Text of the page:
All I was really planning to say was that if I had been more of a “Real” sailor, I might have known about Chinese Bolts, and the differing types of steel, and about the tremendous forces those Hydrovane Bolts are under, and maybe I would still be out there right now under the vast night sky, sailing the Pacific…

Monday, July 2, 2012

Wanted : New Owner

Feeling sorry for myself!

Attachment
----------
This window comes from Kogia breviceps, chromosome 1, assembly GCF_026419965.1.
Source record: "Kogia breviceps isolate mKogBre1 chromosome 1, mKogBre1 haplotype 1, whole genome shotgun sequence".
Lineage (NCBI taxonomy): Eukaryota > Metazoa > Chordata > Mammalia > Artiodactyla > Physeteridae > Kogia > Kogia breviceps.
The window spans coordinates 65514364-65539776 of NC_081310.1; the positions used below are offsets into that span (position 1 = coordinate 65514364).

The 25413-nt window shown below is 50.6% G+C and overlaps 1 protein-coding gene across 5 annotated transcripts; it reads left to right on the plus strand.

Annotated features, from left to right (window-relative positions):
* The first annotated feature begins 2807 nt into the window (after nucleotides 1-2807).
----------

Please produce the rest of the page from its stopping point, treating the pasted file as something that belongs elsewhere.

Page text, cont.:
That Bolt was the last straw. To be honest I had struggled to get my head around the chaos I found in the boat when I came here in May, and when I sailed from Bora Bora my mind was in a fragile state. I felt nervous and anxious and could barely eat for the first two days. I remembered a video I made of myself in the middle of the Tasman sea, and looking at it again I had seen a really confident and positive sailor, and I wished I could feel that kind of energy again. I set off hoping that as the days went by and things went well, my confidence would return and in fact by the morning of the day when the Bolt failed and I was only about 250 miles from Suwarrow, I indeed experienced brief moments of  excitement as I started to believe it was going to work out after all. When the Bolt broke I was shattered; I felt like a person walking across ice that was supposed to be thick to find it suddenly cracking all round and creating a fear that at any moment it might all give way, feeling frozen to the spot and not knowing which direction to move in..Were the other bolts about to break and the Hydrovane disappear into the depths? Or was the transom about to be torn open  by the Hydrovane swinging round on its last remaining attachemnts, or perhpas it would twist around further and damage the rudder?  The headsail was poled out in 22 knots and the boat was trying to keep sailing downwind but the  Hydrovane rudder was sticking out sideways like a swing keel - what was going to happen next?  The nearest land was about 400 miles away - south west to Rarotonga or east to Raiatea. Its  not easy now, with hindsight to see what would justify  feeling that becasue a single bolt had snapped all hell was about to break loose – after all everything else HAD been going well – but we are not purely rational beings at the best of times, and less so when facing a challenge.